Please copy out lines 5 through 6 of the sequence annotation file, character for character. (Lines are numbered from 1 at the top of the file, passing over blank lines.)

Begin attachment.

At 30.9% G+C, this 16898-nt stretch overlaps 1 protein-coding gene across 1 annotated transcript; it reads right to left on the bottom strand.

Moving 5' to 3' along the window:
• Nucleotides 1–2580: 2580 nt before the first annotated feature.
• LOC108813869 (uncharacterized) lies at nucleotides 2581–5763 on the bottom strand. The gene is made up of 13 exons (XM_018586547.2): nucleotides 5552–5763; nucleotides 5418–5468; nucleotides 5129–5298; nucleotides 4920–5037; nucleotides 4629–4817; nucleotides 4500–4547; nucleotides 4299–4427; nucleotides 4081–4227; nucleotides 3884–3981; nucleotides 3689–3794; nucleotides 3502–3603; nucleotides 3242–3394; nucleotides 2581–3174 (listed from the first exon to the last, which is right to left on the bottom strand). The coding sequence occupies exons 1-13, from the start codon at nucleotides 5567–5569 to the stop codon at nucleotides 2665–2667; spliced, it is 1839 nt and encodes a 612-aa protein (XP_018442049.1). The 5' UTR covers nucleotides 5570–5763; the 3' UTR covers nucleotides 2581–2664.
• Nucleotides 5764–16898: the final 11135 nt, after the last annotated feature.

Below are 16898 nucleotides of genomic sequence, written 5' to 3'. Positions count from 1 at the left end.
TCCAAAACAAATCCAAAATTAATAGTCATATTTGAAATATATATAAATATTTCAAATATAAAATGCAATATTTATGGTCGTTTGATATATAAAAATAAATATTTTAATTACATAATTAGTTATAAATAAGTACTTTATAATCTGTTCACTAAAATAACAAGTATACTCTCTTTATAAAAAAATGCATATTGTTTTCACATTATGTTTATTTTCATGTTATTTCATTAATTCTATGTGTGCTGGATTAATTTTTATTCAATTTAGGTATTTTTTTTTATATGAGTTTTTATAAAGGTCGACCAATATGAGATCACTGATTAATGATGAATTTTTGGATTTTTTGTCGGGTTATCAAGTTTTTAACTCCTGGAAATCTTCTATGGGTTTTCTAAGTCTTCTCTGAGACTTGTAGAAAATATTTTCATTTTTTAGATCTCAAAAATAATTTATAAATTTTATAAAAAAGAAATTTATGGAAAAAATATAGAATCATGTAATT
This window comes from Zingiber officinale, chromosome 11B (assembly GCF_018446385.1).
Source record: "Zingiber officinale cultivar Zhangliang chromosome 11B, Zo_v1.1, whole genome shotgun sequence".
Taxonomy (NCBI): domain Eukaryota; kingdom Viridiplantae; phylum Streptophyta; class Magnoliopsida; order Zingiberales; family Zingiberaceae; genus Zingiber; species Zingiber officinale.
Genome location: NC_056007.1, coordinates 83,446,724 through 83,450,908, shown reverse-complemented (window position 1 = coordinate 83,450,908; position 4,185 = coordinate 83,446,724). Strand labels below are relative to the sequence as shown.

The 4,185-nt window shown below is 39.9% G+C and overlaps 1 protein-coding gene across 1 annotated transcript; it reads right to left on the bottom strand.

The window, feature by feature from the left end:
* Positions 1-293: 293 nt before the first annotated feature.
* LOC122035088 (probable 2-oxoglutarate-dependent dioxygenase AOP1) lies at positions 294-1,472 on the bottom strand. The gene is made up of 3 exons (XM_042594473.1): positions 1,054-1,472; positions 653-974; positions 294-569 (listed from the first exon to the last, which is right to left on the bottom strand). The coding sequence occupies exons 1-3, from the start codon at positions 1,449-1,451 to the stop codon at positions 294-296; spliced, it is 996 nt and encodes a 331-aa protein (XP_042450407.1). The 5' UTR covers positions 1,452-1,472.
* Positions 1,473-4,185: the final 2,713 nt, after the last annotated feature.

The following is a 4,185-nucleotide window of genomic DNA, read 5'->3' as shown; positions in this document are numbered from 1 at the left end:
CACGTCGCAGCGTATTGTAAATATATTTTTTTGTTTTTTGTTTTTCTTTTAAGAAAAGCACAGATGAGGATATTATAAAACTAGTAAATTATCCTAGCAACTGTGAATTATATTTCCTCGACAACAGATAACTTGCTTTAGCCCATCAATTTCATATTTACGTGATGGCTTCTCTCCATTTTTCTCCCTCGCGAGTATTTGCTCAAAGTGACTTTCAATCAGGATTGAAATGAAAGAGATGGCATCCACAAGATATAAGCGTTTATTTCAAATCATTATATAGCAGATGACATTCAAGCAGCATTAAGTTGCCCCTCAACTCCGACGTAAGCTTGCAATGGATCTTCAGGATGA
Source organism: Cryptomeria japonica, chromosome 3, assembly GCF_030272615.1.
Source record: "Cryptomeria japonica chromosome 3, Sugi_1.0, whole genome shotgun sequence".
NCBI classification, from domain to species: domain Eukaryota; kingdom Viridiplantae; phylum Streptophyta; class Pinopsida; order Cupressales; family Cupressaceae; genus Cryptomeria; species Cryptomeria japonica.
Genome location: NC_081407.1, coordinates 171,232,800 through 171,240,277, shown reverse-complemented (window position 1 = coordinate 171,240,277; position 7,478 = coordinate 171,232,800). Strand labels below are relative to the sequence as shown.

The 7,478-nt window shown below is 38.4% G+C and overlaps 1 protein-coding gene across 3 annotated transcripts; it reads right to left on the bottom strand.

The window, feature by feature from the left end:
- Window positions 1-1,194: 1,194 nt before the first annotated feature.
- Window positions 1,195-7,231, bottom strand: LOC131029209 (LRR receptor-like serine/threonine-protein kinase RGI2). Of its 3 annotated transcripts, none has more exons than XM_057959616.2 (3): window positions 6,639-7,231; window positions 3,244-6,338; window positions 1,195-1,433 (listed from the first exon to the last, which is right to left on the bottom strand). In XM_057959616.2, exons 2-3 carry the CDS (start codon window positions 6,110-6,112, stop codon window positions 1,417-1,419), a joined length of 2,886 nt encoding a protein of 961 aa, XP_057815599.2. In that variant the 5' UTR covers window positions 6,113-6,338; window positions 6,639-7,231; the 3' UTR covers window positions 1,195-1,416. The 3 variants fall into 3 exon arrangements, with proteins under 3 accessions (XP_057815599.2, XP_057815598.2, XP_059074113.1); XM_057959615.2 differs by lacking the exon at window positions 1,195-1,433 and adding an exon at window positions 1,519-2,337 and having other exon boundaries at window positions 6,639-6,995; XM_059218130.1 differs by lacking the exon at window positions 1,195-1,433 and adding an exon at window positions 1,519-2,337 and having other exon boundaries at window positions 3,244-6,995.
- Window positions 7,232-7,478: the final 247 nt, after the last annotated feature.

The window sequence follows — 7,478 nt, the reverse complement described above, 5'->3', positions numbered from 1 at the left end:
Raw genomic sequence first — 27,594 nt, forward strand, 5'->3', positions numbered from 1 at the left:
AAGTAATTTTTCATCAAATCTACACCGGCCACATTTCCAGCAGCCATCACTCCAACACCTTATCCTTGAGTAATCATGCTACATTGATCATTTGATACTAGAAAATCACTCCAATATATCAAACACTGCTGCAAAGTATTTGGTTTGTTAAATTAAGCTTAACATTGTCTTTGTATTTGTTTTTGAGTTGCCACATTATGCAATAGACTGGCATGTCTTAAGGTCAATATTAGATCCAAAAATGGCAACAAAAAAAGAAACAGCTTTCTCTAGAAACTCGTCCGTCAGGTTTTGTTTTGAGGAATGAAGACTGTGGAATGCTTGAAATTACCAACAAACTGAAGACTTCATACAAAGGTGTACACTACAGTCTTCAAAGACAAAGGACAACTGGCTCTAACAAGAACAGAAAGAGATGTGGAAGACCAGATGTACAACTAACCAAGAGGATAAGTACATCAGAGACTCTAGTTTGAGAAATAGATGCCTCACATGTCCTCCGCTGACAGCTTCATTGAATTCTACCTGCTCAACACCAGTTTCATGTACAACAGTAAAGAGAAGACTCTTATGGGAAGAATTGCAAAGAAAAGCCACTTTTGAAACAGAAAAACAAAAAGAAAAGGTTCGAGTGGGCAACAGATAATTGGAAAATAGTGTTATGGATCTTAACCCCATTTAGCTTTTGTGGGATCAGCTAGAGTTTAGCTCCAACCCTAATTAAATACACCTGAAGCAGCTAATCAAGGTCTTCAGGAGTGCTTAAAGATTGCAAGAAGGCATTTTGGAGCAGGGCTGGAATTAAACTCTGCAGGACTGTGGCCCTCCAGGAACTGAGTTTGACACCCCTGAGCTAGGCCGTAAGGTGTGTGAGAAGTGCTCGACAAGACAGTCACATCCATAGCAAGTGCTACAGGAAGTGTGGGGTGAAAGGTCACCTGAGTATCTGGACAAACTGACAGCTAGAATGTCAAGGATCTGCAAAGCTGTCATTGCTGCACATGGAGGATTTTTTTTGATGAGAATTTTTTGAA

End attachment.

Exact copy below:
• Nucleotides 5764–16898: the final 11135 nt, after the last annotated feature.

Below are 16898 nucleotides of genomic sequence, written 5' to 3'. Positions count from 1 at the left end.